In advance of the environment section, students read literature and secondary texts that explore the theme of identity, and they absorb a good deal of the Blackburn ethics text – all of which primes them for ongoing discussion about civic life, personal lifestyle, and moral decision making. In the identity section we consider issues having to do with race and gender, money and ambition, education, technology. With Blackburn, as we lead up to and engage in the environment section, we discuss, among other things, the concepts of relativism, egoism, desire and the meaning of life, the greatest happiness of the greatest number, rights, and unreasonable demands. All of this material, when read in conjunction with provocative literature and related secondary articles, is conducive to preparing students to think about and analyze various beliefs and behaviors regarding the environment. If, as Al Gore claims and many of us believe, the environment is essentially a moral issue and crisis,10 using ethics to frame a literature course both preserves the ideal model of liberal learning and grounds the discussion within universal concepts rather than partisan positions, allowing for dialogue that, though challenging, doesn’t turn off students who are skeptical or under-informed, that compels them to think broadly about concrete problems.
One cornerstone of the course is the use of interdisciplinary, peer-reviewed secondary articles submitted by the students. In addition to presenting on the central readings, students lead the class in discussion over environmental topics related to their majors or to careers that emerge from their majors. So, for instance, we’ve learned together about “Assessing Ozone-Related Health Impacts under a Changing Climate” (nursing), “Extinction Risk from Climate Change” (biology), “Psychology and Environmental Sustainability: A Call for Integration” (psychology), “The National Environmental Literacy Project” (education), “A Regional Dynamic General-Equilibrium Model of Alternative Climate-Change Strategies” (mathematics/economics). I name these articles at length because the titles, so alien to an English course, work well as a supplement to our discussion about the primary texts. I have found that when students are encouraged to seek out and share information that is relevant to their own scholarly and career aspirations, they process all the course material more fully. Although students are not participating in any actual hands-on activities within the course, they’re integrating course content into their own frame of reference. Nursing students begin to consider the ways in which climate change is impacting public health. Education students are motivated to introduce environmental literacy into their classrooms. Psychology majors recognize the potential effects of dramatic and ongoing weather changes on people’s psychological well being. Everyone in the class benefits by being exposed to a variety of perspectives on pressing environmental issues, and the practice contributes to the kind of “transformative teaching” that Hayden Gabriel, Greg Garrard, and Steve Pratchett call for within a pedagogical framework that includes “awareness, analysis, evaluation, and participation.”11 12 The ideal is that, by relating the environment to what they already know and care about, students gain a measure of control. And as David Sobel says in “Climate Change meets Ecophopia,” “A sense of agency and control leads to the knowledge of issues and action strategies, which lead to an intention to act, which under the right precipitating conditions, leads to environmental behavior.”13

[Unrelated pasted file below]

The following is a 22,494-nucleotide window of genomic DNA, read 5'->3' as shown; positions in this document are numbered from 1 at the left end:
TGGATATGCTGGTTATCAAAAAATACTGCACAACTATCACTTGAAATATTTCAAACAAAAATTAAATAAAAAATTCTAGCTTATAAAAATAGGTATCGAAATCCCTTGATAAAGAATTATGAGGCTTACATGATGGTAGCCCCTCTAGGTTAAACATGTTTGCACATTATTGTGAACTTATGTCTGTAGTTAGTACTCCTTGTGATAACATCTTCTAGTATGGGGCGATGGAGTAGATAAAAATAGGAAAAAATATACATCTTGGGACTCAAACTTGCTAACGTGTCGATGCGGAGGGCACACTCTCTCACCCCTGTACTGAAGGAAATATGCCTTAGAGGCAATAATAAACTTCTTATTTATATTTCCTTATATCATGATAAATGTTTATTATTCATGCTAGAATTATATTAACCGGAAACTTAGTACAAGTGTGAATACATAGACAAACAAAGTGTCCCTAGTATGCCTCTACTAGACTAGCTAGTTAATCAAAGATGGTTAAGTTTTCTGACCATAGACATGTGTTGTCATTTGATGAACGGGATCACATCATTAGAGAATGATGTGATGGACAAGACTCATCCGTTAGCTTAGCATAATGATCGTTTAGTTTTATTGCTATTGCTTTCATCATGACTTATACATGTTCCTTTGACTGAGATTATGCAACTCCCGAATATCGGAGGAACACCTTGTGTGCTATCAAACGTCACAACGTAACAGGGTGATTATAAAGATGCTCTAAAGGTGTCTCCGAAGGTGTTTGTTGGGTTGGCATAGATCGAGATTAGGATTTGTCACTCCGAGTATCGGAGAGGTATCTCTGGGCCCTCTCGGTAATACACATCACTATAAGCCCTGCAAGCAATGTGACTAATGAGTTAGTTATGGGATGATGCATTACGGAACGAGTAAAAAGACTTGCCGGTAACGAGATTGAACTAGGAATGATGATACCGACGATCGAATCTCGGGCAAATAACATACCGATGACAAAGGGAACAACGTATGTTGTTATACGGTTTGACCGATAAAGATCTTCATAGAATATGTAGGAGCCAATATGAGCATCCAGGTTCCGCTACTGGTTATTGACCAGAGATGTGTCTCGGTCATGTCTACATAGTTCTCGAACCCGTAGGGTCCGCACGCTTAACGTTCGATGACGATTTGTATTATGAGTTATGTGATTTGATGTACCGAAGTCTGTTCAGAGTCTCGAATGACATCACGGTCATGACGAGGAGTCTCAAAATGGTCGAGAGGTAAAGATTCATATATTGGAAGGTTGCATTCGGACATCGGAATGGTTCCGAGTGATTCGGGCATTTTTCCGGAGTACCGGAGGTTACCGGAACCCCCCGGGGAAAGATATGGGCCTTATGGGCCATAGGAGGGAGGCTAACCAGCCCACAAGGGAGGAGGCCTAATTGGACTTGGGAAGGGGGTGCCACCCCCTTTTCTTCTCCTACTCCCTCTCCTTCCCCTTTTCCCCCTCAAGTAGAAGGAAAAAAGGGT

Because “Literature and the Way We Live” is, at its core, an English course, we pay close attention to the rhetorical practices of our texts, and one Communication student’s secondary article was particularly useful in this regard. The article, “Communicating Climate Change: Why Frames Matter for Public Engagement,”14 helped us to consider the extent to which the novel, articles, and films we were using in class were effective in truly engaging us in our topic. As I continually seek out the best material to use in class – cultural texts, dystopian or apocalyptic novels, nature writing, non-fiction and journalistic pieces – articles such as this one on “frames,” found and presented by a student in the class, are successful in drawing students into an even larger conversation – about the importance of communicating environmental issues to the public at large, and about how literature and other arts can play an essential role. “Literature and the Way We Live” is an interdisciplinary course but it is also firmly aligned with the belief that the humanities are crucial to achieving environmental awareness. As Stephanie LeMenager and Stephanie Foote argue, “the humanities are especially suited to speak to the rhetoric of crisis and to problems of futurity and scale because they demand that we understand how narratives about place, about value, and about the relation of social actors to those ideas are made.”15 Our study of such narratives and their effectiveness is central, and it is enhanced by the valuable insights and information brought into our deliberations from scholarship in a variety of disciplines.
In addition to the students’ interdisciplinary articles, another important interactive practice in the course involves the hypothetical dilemmas that students regularly write and deliberate upon. For each moral issue addressed by the texts, students practice articulating truly difficult dilemmas for themselves – ones that have no easy answers and that tend to generate intensive debate in class. During the environment section, such dilemmas have involved choices about where to live and how to transport oneself, how much stuff to buy, what profession to pursue, what energy to consume, whether to become vegetarian or vegan. Students are encouraged to make direct applications of moral issues to their personal lives and professional aspirations in a way similar to what Richard Kerridge calls for in his article “Ecocriticism and the Mission of English” when he suggests that impersonal scholarship should be brought into dialogue with “personal narratives of reading, including emotions and bodily reactions, and the influence of other things going on in the person’s life at the time of reading.”16 In “Literature and the Way We Live,” our goal is to do more than merely read and learn about environmental issues. The hypothetical dilemmas and student-chosen interdisciplinary articles are meant to compel students to internalize and be deliberate about tangibly dealing with environmental challenges that many of them admittedly would rather ignore. Such classroom practices also have the added benefit of shielding the teacher from the charge of being activist in the classroom, since discussion emerges from peer-reviewed scholarship and student-centered dilemmas, all considered within the context of universal ethical concepts.